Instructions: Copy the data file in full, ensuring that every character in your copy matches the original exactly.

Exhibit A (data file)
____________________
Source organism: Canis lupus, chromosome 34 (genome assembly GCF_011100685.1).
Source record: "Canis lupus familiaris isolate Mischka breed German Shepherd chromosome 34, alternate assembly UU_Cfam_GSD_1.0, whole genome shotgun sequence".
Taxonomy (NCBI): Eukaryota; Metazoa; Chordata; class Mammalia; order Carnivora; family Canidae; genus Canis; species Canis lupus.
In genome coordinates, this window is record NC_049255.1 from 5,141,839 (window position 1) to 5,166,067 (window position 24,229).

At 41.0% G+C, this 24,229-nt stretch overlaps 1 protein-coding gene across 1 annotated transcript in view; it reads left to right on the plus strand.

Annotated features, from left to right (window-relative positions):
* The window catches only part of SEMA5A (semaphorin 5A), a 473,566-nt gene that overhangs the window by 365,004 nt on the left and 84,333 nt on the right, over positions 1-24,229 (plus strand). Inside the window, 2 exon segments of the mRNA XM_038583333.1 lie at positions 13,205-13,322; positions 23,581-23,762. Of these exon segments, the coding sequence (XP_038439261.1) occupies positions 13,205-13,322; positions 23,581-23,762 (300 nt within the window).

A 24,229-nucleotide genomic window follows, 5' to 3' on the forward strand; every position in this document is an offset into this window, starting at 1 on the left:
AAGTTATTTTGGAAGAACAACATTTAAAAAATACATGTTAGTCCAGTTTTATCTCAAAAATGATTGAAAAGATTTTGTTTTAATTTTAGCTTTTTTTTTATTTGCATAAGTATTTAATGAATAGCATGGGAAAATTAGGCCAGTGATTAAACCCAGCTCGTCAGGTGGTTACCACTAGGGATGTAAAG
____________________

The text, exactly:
Source organism: Canis lupus, chromosome 34 (genome assembly GCF_011100685.1).
Source record: "Canis lupus familiaris isolate Mischka breed German Shepherd chromosome 34, alternate assembly UU_Cfam_GSD_1.0, whole genome shotgun sequence".
Taxonomy (NCBI): Eukaryota; Metazoa; Chordata; class Mammalia; order Carnivora; family Canidae; genus Canis; species Canis lupus.
In genome coordinates, this window is record NC_049255.1 from 5,141,839 (window position 1) to 5,166,067 (window position 24,229).

At 41.0% G+C, this 24,229-nt stretch overlaps 1 protein-coding gene across 1 annotated transcript in view; it reads left to right on the plus strand.

Annotated features, from left to right (window-relative positions):
* The window catches only part of SEMA5A (semaphorin 5A), a 473,566-nt gene that overhangs the window by 365,004 nt on the left and 84,333 nt on the right, over positions 1-24,229 (plus strand). Inside the window, 2 exon segments of the mRNA XM_038583333.1 lie at positions 13,205-13,322; positions 23,581-23,762. Of these exon segments, the coding sequence (XP_038439261.1) occupies positions 13,205-13,322; positions 23,581-23,762 (300 nt within the window).

A 24,229-nucleotide genomic window follows, 5' to 3' on the forward strand; every position in this document is an offset into this window, starting at 1 on the left:
AAGTTATTTTGGAAGAACAACATTTAAAAAATACATGTTAGTCCAGTTTTATCTCAAAAATGATTGAAAAGATTTTGTTTTAATTTTAGCTTTTTTTTTATTTGCATAAGTATTTAATGAATAGCATGGGAAAATTAGGCCAGTGATTAAACCCAGCTCGTCAGGTGGTTACCACTAGGGATGTAAAG